Newswise — The American Heart Association has honored two Mount Sinai Health System experts as “Heart and Stroke Lifesavers” for going above and beyond the call of duty in support of the AHA’s mission to build lives free of cardiovascular diseases and stroke.
The honorees are Stephan A. Mayer, MD, FCCM, Director of the Institute for Critical Care Medicine at Icahn School of Medicine at Mount Sinai and Beth Oliver, DNP, RN, Vice President of Cardiac Services for the Mount Sinai Health System.
Dr. Mayer and Ms. Oliver were named Heart & Stroke Lifesavers on June 26 at the annual 2014 AHA New York City Heart Ball hosted at Chelsea Piers’ Pier Sixty.
More than 700 people from the New York medical and business communities gather at the Heart Ball each year to honor those making a difference and raise funds needed to support the AHA’s lifesaving research, education, and community-based initiatives. This year’s event helped to raise $2 million in support of those goals.
“It is an honor to be recognized by the American Heart Association and my peers in New York City who together have been fighting to reduce the burdens placed on patients and our communities by heart attacks and strokes,” says Dr. Mayer. “We are all lifesavers each and everyday.”
Dr. Mayer joined Mount Sinai in February 2014 as Director of its Institute for Critical Care Medicine at Icahn School of Medicine at Mount Sinai. He is an internationally renowned neurointensivist renowned for his scientific, clinical, and educational achievements. He developed innovative resuscitation paradigms for patients who suffer massive severe brain injury related to stroke and cardiac arrest. In addition, he has pioneered therapeutic hypothermia and informatics for severe brain injury, and has led clinical trials focusing on therapy for subarachnoid and intracerebral hemorrhage. In 2009, in collaboration with the Greater New York Hospital Association and the Fire Department of New York City, he led a citywide initiative to regionalize cardiac arrest care to centers capable of providing therapeutic hypothermia.
Prior to joining Mount Sinai, Dr. Mayer served for 20 years as Director of the Neurological Intensive Care Unit at New York-Presbyterian Hospital/Columbia University Medical Center. Dr. Mayer is a graduate of Brown University and received his medical degree from Weill Cornell Medical College. He completed his medical internship, neurology residency, and neurocritical care fellowship training at Columbia University Medical Center.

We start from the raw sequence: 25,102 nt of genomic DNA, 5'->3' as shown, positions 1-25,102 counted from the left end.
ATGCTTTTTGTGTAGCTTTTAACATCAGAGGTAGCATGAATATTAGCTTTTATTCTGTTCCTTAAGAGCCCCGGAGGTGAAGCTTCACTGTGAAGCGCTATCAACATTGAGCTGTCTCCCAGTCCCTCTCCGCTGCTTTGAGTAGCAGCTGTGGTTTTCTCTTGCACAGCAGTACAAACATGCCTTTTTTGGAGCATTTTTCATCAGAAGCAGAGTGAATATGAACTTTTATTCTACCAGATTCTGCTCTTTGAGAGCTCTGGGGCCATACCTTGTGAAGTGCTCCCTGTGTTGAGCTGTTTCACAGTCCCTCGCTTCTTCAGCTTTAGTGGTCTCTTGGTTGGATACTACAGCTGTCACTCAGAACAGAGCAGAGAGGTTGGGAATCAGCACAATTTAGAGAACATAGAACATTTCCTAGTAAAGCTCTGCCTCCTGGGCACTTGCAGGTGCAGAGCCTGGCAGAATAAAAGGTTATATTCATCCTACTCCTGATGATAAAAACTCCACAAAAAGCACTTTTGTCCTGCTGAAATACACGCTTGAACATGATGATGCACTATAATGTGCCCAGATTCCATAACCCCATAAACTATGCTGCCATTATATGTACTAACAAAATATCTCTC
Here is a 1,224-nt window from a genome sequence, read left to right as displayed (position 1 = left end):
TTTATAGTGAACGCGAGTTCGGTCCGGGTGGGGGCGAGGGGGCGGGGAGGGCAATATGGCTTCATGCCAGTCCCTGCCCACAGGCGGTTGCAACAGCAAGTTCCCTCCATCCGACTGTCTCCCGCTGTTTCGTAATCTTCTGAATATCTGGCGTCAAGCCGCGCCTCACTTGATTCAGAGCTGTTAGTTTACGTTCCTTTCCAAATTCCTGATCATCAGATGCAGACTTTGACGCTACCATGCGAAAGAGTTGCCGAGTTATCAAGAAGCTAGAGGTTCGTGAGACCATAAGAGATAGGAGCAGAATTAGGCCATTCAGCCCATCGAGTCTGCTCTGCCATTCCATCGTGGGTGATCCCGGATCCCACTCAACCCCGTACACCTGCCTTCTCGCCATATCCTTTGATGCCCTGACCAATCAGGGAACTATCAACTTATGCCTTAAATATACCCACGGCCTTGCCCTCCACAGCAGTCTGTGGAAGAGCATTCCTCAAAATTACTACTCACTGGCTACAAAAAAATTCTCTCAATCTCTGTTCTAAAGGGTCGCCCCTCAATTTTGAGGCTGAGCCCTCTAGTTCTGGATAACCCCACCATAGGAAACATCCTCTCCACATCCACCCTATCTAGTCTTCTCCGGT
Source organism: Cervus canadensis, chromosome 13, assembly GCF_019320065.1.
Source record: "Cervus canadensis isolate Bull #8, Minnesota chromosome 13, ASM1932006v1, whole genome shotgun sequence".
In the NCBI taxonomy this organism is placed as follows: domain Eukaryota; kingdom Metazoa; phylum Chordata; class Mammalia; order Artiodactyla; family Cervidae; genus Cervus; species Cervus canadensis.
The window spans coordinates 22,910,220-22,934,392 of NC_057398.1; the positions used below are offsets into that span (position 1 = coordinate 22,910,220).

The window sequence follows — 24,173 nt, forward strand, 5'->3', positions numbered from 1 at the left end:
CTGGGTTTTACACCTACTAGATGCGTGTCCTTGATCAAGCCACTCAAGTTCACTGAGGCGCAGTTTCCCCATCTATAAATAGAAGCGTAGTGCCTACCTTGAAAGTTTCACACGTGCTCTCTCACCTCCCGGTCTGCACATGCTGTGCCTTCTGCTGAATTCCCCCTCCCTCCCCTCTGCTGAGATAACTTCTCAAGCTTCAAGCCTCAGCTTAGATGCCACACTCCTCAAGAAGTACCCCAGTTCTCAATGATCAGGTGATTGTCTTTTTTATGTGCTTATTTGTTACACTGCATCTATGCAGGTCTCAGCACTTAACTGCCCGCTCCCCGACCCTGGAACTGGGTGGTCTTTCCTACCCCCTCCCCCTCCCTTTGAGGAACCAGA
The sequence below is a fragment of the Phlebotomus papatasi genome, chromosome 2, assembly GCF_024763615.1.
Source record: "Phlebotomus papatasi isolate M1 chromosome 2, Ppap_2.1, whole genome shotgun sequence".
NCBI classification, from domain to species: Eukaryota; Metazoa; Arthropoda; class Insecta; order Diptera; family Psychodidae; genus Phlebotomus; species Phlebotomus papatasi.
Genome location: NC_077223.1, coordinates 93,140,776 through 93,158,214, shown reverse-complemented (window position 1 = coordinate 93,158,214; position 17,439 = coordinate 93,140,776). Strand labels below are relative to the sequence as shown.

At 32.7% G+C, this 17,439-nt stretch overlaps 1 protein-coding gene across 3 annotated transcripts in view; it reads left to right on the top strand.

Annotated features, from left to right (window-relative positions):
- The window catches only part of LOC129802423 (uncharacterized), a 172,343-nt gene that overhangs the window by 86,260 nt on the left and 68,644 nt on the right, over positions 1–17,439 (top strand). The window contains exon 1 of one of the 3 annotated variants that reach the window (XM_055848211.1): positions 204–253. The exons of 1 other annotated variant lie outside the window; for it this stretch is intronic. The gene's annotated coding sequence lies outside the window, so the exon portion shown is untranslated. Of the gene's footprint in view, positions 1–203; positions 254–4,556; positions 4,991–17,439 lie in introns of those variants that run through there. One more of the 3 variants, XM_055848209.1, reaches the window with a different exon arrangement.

“Cardiovascular diseases are still the number one killer of New Yorkers and people across the globe,” says Ms. Oliver. “I thank the American Heart Association for this special recognition as a Lifesaver, and applaud the AHA for being a leading national lifesaving organization with a steadfast commitment to the promotion of prevention and cardiovascular health.” Ms. Oliver was appointed Vice President of Cardiac Services at the Mount Sinai Health System in February 2014. Since 2012 Ms. Oliver served as Vice President of Clinical Operations at Mount Sinai Heart. In that role she developed a 23-bed cardiac unit to increase patient volume, and greatly reduced costs. She also worked with the Visiting Nurse Service of New York to develop a seamless transition from hospital to home for cardiac surgery patients. Additionally, she has driven change to achieve benchmarks in heart failure readmission rates, discharge time, and patient satisfaction. Under Ms. Oliver’s leadership, Mount Sinai’s CCU received a Beacon Award for Excellence from the American Association of Critical-Care Nurses in December 2013.
Ms. Oliver is a graduate of the University of Massachusetts School of Nursing and received her Doctor of Nursing Practice degree at Case Western Reserve University. She holds an MS degree and a post-masters certificate as a Nurse Practitioner from Columbia University School of Nursing.
About the Mount Sinai Health SystemThe Mount Sinai Health System is an integrated health system committed to providing distinguished care, conducting transformative research, and advancing biomedical education. Structured around seven member hospital campuses and a single medical school, the Health System has an extensive ambulatory network and a range of inpatient and outpatient services—from community-based facilities to tertiary and quaternary care.The System includes approximately 6,600 primary and specialty care physicians, 12-minority-owned free-standing ambulatory surgery centers, over 45 ambulatory practices throughout the five boroughs of New York City, Westchester, and Long Island, as well as 31 affiliated community health centers. Physicians are affiliated with the Icahn School of Medicine at Mount Sinai, which is ranked among the top 20 medical schools both in National Institutes of Health funding and by U.S. News & World Report.
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